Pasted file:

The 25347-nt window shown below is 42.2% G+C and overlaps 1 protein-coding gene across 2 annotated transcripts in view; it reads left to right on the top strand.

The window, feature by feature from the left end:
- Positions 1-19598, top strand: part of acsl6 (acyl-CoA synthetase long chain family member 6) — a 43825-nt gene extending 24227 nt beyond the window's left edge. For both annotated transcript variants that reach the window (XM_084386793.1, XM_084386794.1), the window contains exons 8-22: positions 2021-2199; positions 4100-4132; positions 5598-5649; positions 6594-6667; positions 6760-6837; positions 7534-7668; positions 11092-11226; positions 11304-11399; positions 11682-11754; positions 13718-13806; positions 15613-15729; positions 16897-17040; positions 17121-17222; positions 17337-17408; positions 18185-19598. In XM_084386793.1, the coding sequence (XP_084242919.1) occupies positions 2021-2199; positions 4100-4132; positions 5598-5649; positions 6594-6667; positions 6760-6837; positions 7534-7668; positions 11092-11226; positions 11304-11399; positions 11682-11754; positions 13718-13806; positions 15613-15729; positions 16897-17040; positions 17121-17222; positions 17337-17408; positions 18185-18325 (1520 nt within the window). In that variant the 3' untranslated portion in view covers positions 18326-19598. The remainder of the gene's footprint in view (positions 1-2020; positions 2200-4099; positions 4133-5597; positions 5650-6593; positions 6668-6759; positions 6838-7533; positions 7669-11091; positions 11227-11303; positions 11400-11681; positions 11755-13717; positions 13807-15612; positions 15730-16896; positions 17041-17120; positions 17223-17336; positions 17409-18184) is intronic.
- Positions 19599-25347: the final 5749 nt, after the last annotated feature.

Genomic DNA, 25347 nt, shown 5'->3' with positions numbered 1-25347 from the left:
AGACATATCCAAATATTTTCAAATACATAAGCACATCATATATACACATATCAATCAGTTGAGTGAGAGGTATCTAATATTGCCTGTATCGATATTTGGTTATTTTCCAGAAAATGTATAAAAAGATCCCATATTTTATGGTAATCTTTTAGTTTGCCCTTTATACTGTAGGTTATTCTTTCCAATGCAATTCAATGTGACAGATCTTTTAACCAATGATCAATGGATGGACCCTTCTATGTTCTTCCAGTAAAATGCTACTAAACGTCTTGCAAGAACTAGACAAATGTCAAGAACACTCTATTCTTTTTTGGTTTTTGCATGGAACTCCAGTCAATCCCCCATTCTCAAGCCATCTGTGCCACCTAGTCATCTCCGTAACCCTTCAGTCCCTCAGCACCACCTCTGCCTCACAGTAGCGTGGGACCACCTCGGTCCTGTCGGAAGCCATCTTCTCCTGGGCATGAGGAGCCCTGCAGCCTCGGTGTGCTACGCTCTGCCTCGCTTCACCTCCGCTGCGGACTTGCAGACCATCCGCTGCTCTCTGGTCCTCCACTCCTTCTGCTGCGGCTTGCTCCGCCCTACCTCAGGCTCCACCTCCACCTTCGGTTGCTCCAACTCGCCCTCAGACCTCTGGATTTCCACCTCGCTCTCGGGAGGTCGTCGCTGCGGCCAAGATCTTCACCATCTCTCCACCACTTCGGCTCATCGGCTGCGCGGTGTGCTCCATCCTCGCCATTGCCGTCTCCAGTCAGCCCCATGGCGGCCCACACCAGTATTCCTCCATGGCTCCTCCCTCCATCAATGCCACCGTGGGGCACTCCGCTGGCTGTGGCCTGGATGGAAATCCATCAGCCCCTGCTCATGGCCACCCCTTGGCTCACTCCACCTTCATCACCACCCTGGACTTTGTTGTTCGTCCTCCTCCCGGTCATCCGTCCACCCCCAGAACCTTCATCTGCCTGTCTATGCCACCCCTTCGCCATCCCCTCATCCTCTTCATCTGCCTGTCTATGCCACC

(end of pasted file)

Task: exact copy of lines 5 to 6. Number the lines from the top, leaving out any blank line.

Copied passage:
Genomic DNA, 25347 nt, shown 5'->3' with positions numbered 1-25347 from the left:
AGACATATCCAAATATTTTCAAATACATAAGCACATCATATATACACATATCAATCAGTTGAGTGAGAGGTATCTAATATTGCCTGTATCGATATTTGGTTATTTTCCAGAAAATGTATAAAAAGATCCCATATTTTATGGTAATCTTTTAGTTTGCCCTTTATACTGTAGGTTATTCTTTCCAATGCAATTCAATGTGACAGATCTTTTAACCAATGATCAATGGATGGACCCTTCTATGTTCTTCCAGTAAAATGCTACTAAACGTCTTGCAAGAACTAGACAAATGTCAAGAACACTCTATTCTTTTTTGGTTTTTGCATGGAACTCCAGTCAATCCCCCATTCTCAAGCCATCTGTGCCACCTAGTCATCTCCGTAACCCTTCAGTCCCTCAGCACCACCTCTGCCTCACAGTAGCGTGGGACCACCTCGGTCCTGTCGGAAGCCATCTTCTCCTGGGCATGAGGAGCCCTGCAGCCTCGGTGTGCTACGCTCTGCCTCGCTTCACCTCCGCTGCGGACTTGCAGACCATCCGCTGCTCTCTGGTCCTCCACTCCTTCTGCTGCGGCTTGCTCCGCCCTACCTCAGGCTCCACCTCCACCTTCGGTTGCTCCAACTCGCCCTCAGACCTCTGGATTTCCACCTCGCTCTCGGGAGGTCGTCGCTGCGGCCAAGATCTTCACCATCTCTCCACCACTTCGGCTCATCGGCTGCGCGGTGTGCTCCATCCTCGCCATTGCCGTCTCCAGTCAGCCCCATGGCGGCCCACACCAGTATTCCTCCATGGCTCCTCCCTCCATCAATGCCACCGTGGGGCACTCCGCTGGCTGTGGCCTGGATGGAAATCCATCAGCCCCTGCTCATGGCCACCCCTTGGCTCACTCCACCTTCATCACCACCCTGGACTTTGTTGTTCGTCCTCCTCCCGGTCATCCGTCCACCCCCAGAACCTTCATCTGCCTGTCTATGCCACCCCTTCGCCATCCCCTCATCCTCTTCATCTGCCTGTCTATGCCACC